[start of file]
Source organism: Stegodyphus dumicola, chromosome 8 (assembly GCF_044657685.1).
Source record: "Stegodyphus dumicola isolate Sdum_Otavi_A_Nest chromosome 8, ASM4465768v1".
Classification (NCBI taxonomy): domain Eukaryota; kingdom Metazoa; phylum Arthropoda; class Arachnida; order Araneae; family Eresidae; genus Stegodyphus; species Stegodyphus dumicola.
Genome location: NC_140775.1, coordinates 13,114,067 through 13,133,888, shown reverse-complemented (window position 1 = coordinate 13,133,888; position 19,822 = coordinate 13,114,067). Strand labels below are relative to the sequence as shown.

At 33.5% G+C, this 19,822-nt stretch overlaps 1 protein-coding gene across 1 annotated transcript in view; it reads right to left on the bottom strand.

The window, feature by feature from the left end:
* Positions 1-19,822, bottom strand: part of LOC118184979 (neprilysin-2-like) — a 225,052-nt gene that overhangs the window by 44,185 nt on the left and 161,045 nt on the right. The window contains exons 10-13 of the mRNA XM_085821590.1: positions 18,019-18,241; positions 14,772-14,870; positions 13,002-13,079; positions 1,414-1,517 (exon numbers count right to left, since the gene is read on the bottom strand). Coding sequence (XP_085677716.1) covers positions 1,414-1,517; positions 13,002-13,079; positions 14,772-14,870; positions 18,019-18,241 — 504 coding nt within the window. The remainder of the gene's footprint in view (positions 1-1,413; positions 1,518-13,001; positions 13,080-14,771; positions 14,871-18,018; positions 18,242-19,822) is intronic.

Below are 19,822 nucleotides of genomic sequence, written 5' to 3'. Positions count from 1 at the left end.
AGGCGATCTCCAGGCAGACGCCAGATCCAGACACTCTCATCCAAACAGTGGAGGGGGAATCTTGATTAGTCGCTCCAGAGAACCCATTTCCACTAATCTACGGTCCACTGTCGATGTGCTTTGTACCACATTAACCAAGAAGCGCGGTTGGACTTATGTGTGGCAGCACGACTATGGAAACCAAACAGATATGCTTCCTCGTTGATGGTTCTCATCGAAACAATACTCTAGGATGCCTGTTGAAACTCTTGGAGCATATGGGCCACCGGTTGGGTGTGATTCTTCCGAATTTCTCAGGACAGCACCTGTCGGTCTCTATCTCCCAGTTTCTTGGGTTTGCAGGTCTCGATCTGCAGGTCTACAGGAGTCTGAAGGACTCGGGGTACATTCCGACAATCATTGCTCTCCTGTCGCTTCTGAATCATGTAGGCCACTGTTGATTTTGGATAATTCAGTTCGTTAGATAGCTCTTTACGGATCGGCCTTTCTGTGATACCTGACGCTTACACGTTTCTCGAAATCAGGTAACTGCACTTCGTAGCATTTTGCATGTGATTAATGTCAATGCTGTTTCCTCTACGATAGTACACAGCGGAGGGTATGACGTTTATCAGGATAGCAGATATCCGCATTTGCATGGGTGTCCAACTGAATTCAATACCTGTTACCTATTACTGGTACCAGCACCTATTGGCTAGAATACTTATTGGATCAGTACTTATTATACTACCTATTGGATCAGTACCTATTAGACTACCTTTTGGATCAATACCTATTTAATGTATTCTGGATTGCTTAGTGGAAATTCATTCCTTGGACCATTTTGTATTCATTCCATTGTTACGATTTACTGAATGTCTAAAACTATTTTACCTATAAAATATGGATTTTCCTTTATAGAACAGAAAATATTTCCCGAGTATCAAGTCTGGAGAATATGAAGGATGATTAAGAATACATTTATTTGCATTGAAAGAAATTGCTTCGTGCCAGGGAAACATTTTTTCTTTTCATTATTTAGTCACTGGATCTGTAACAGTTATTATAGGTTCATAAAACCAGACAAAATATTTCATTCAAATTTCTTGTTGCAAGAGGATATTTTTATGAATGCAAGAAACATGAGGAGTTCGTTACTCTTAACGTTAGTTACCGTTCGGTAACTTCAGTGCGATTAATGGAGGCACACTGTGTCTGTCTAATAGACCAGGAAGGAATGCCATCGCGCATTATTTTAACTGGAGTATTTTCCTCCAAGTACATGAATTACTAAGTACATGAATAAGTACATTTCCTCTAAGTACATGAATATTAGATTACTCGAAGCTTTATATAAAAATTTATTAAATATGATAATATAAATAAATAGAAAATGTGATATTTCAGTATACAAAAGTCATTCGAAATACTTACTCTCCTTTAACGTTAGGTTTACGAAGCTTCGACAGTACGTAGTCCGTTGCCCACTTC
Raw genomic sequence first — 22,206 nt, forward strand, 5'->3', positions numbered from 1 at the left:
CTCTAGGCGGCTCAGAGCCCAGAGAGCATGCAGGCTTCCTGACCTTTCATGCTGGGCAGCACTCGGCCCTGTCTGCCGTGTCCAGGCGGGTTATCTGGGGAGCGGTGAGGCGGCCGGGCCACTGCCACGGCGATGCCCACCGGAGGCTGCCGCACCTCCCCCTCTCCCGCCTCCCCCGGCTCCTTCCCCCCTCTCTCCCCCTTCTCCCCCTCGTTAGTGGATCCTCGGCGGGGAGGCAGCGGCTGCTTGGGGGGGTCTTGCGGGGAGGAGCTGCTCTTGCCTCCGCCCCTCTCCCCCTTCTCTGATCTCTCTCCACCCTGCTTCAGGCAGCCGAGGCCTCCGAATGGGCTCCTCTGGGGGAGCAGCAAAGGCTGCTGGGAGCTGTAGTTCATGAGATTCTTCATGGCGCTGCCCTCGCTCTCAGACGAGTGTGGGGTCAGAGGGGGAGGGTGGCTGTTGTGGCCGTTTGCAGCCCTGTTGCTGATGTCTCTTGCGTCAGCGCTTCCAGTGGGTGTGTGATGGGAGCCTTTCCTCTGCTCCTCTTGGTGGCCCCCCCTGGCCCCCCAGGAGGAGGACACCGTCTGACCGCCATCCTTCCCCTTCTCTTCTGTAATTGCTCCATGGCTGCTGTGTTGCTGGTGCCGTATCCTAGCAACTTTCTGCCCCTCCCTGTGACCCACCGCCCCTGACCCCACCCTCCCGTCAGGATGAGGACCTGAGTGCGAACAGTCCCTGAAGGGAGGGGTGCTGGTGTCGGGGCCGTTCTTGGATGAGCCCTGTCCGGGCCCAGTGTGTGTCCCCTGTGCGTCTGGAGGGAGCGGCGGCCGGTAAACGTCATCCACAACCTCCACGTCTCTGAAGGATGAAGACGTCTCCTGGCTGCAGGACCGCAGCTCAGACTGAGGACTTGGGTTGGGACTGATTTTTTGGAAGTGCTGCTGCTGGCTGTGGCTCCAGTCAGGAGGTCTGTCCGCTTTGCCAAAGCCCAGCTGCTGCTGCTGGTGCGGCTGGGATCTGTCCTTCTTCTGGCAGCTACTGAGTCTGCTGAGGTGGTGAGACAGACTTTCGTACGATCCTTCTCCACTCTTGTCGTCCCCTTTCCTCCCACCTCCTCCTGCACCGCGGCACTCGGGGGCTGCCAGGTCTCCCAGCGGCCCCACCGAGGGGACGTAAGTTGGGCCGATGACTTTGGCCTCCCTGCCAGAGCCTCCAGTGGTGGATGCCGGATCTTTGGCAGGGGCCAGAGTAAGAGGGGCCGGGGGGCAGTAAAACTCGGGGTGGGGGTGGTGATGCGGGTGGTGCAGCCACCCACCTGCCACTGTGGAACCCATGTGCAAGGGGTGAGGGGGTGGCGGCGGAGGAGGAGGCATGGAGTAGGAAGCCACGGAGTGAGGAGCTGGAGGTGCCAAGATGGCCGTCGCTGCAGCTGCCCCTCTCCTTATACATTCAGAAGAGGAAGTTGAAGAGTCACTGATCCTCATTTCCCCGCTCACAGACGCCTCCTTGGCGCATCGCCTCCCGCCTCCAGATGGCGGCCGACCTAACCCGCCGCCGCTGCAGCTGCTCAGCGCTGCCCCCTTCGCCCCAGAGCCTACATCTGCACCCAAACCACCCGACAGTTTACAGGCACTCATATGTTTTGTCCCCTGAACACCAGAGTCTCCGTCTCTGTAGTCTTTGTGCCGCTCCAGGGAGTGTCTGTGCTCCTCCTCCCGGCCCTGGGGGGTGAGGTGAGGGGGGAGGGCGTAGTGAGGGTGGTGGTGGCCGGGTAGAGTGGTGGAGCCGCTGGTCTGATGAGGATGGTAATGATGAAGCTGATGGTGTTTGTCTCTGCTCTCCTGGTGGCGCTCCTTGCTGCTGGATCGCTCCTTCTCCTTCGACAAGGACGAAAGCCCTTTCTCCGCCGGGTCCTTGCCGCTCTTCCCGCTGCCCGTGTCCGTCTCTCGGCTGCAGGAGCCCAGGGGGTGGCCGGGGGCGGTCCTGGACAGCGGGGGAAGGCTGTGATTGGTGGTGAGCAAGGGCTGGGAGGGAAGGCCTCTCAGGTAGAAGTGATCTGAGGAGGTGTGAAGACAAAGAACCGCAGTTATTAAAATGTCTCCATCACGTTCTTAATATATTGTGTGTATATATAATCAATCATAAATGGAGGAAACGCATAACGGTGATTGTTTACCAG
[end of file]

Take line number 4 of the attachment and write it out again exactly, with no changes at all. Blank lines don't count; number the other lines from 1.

Genome location: NC_140775.1, coordinates 13,114,067 through 13,133,888, shown reverse-complemented (window position 1 = coordinate 13,133,888; position 19,822 = coordinate 13,114,067). Strand labels below are relative to the sequence as shown.